Definitely. I will definitely read another book by Douglas Adams. I think. 🙂
If this had not been a Gigglemug selection, I wouldn’t have made it past the first 15%. In the end, I am really glad that it was chosen, because it turned out to definitely be worth the read.
With Which Character Did You Most Identify: The airline desk clerk. She seemed to be the civil-servant type who was just trying to do her job, whether that job involved selling airline tickets or just staying out of the way as a Coke machine.
Ms. Em read the Amazon Kindle version of this book.
Caveat: July was definitely not my month, so please excuse any errant thoughts or seemingly unrelated tangents.
Mr. Adams has an interesting writing style that I was either extremely amused or extremely annoyed by, depending on which scene I was reading. I enjoyed his descriptive narration despite being annoyed by the exceptionally long and illuminating scene regarding the obviously ridiculous feud over the obviously disgusting refrigerator. I must say there were times where I enjoyed being unable to determine where the plot would lead us; however, there were times when I think I maybe was lost because the story did seem slightly disjointed with no seemingly discernible point – I’m not sure if this was intentional on the part of the author, if it’s just the way the story rolled, or if the fault rested with me, what with having a lot going on this month. While there was a resolution, I’m not altogether pleased with how it was arrived at or presented.
While this is a Dirk Gently novel, I found myself finding him quite the inept antihero. He is by far a stark contrast to John Puller, who is over-qualified in all that he does. I find Mr. Gently to be the most bumbling, unreliable and inept sleuth there is. His method of detecting is merely falling into a situation. There is no real deductive reasoning or actual logic employed on his part. His unscrupulous methods of thievery, tardiness, and general lackluster behavior guaranteed that I hated Dirk Gently. I found him to be a waste of space and someone I would root for a timely demise. Alas, since it’s his series, there would be no such luck.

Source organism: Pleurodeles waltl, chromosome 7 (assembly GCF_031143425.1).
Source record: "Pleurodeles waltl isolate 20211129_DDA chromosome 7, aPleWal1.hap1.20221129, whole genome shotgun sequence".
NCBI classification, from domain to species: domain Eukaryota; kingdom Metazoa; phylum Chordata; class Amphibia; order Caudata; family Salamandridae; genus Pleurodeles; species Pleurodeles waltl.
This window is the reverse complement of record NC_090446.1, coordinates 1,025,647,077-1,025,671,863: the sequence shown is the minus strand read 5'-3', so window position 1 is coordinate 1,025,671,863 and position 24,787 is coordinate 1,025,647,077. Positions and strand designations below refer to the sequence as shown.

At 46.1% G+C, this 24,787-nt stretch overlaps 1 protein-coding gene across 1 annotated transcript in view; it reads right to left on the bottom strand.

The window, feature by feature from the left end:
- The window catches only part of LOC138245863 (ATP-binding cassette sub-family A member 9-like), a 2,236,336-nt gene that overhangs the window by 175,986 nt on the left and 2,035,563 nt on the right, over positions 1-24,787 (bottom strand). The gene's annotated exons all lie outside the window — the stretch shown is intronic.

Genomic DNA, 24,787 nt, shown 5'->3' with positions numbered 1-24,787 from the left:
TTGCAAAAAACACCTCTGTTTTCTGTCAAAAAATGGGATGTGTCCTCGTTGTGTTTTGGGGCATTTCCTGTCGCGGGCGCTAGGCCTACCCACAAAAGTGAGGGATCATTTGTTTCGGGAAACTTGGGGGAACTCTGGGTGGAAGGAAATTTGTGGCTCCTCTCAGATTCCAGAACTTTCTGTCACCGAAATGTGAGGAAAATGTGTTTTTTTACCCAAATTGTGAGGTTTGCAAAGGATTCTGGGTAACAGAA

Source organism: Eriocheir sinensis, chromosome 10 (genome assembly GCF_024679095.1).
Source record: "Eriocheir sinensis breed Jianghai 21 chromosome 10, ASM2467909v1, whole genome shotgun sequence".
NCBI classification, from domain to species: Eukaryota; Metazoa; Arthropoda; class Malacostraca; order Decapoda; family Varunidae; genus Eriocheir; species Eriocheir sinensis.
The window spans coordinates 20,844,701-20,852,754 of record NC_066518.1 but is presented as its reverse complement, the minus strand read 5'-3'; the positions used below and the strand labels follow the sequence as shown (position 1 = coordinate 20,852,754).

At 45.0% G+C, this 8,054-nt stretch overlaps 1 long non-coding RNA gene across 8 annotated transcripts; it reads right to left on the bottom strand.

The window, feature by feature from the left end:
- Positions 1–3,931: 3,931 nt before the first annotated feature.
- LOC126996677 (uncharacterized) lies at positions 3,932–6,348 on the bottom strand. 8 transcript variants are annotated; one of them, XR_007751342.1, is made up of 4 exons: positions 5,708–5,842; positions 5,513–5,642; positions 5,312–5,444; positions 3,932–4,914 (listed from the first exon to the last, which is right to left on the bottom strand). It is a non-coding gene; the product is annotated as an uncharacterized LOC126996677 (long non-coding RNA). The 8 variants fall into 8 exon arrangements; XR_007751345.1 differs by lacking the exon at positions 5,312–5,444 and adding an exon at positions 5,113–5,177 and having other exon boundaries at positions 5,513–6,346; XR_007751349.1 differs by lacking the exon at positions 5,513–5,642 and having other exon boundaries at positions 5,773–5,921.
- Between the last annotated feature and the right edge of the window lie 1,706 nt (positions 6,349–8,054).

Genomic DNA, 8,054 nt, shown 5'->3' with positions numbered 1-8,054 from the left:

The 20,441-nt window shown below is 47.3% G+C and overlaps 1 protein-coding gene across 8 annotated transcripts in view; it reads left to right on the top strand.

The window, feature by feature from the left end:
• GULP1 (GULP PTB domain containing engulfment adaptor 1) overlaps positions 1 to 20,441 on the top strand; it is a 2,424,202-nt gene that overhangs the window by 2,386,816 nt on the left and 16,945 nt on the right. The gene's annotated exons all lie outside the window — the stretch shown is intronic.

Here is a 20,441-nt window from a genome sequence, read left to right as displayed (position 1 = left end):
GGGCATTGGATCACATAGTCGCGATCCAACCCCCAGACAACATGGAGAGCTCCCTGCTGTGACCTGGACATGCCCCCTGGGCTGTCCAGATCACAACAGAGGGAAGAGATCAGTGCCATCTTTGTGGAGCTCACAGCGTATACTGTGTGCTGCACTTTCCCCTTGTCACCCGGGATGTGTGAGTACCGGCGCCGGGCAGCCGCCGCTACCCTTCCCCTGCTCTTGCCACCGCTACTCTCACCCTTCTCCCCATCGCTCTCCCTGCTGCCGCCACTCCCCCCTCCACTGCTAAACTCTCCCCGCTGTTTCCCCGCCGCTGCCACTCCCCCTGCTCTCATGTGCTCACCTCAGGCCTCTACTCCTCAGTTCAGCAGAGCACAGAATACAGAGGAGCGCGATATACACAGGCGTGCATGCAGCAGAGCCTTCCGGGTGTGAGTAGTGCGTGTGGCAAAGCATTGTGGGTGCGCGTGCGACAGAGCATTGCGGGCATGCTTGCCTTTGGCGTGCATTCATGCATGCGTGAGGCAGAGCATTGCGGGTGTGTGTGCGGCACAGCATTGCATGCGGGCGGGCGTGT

In contrast, the person who was not paid to be an investigator did more gumshoe work than the paid detective, and that was Kate Schechter. She falls into the situation with the Norse gods but takes the bull by the horns to understand her circumstances and the powers that influence them. Kate has a healthy sense of skepticism and cynicism that makes me respect her and had me chuckling throughout. I especially enjoyed her putting Dirk in his place and her interactions with Thor. In my opinion, she makes sense in a story that overall makes none. In fact, she is the only character that I even come close to liking.
I’m a fan of Norse mythology and Viking lore, and, as such, the depictions of Odin and Thor really grated on my nerves. Odin being an apathetic and lazy god at the end of his time (before his possible rebirth) who had no desire other than to have clean white linens to sleep through his existence is a disappointing depiction. By the same token, to portray Thor as an overgrown child throwing tantrums is aggravating and flies in the face of the lore of Odin and Thor. While they have a combative relationship, both act in such extremes it is hard to find any redeeming characteristics about either. However, by the end, I do feel a bit more empathy for Thor, even though he still comes off as spoiled child.
Alas, because I was truly out of sorts this month, I cannot devote more to a more thorough review. As I said before, there were elements that I enjoyed. However, overall, I hate Dirk and anyone else we encounter with the exception of Kate. It’s a silly read that worked me into amusement and discontent.
With Which Character Did You Most Identify: Kate Schechter.
Lady Esbe read the Amazon Kindle version of this book.